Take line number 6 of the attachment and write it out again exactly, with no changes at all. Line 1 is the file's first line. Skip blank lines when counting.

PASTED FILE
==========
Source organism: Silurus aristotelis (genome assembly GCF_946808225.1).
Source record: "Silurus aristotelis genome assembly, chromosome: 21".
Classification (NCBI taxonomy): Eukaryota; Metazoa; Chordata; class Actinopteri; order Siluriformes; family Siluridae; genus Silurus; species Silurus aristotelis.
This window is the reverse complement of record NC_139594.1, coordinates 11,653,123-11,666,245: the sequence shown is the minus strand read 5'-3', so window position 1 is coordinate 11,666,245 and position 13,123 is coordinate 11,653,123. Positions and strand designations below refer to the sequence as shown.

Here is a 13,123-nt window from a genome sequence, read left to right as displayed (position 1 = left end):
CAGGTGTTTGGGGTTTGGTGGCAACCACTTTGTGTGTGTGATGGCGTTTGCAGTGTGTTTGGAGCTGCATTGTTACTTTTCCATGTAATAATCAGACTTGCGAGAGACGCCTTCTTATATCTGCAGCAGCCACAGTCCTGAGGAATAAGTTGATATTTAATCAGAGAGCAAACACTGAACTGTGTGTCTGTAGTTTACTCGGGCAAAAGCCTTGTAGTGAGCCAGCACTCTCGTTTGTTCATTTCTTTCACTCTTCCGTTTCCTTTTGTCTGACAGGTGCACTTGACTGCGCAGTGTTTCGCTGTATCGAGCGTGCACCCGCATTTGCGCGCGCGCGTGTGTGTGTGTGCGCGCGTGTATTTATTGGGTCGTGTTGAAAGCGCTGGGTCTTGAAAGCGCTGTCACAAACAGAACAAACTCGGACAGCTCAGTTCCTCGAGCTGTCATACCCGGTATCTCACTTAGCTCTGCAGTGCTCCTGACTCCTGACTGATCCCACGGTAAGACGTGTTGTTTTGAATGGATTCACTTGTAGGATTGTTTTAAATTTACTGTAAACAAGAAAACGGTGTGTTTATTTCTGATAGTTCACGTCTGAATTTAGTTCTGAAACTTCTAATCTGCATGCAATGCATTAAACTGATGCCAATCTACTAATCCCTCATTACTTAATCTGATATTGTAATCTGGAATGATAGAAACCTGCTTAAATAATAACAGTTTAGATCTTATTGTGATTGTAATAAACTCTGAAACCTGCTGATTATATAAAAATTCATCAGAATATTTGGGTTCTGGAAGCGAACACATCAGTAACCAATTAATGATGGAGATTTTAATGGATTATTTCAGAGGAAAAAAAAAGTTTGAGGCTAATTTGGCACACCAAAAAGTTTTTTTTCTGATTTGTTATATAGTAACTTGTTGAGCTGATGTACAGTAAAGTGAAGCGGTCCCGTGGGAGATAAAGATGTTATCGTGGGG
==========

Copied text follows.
CAGGTGTTTGGGGTTTGGTGGCAACCACTTTGTGTGTGTGATGGCGTTTGCAGTGTGTTTGGAGCTGCATTGTTACTTTTCCATGTAATAATCAGACTTGCGAGAGACGCCTTCTTATATCTGCAGCAGCCACAGTCCTGAGGAATAAGTTGATATTTAATCAGAGAGCAAACACTGAACTGTGTGTCTGTAGTTTACTCGGGCAAAAGCCTTGTAGTGAGCCAGCACTCTCGTTTGTTCATTTCTTTCACTCTTCCGTTTCCTTTTGTCTGACAGGTGCACTTGACTGCGCAGTGTTTCGCTGTATCGAGCGTGCACCCGCATTTGCGCGCGCGCGTGTGTGTGTGTGCGCGCGTGTATTTATTGGGTCGTGTTGAAAGCGCTGGGTCTTGAAAGCGCTGTCACAAACAGAACAAACTCGGACAGCTCAGTTCCTCGAGCTGTCATACCCGGTATCTCACTTAGCTCTGCAGTGCTCCTGACTCCTGACTGATCCCACGGTAAGACGTGTTGTTTTGAATGGATTCACTTGTAGGATTGTTTTAAATTTACTGTAAACAAGAAAACGGTGTGTTTATTTCTGATAGTTCACGTCTGAATTTAGTTCTGAAACTTCTAATCTGCATGCAATGCATTAAACTGATGCCAATCTACTAATCCCTCATTACTTAATCTGATATTGTAATCTGGAATGATAGAAACCTGCTTAAATAATAACAGTTTAGATCTTATTGTGATTGTAATAAACTCTGAAACCTGCTGATTATATAAAAATTCATCAGAATATTTGGGTTCTGGAAGCGAACACATCAGTAACCAATTAATGATGGAGATTTTAATGGATTATTTCAGAGGAAAAAAAAAGTTTGAGGCTAATTTGGCACACCAAAAAGTTTTTTTTCTGATTTGTTATATAGTAACTTGTTGAGCTGATGTACAGTAAAGTGAAGCGGTCCCGTGGGAGATAAAGATGTTATCGTGGGG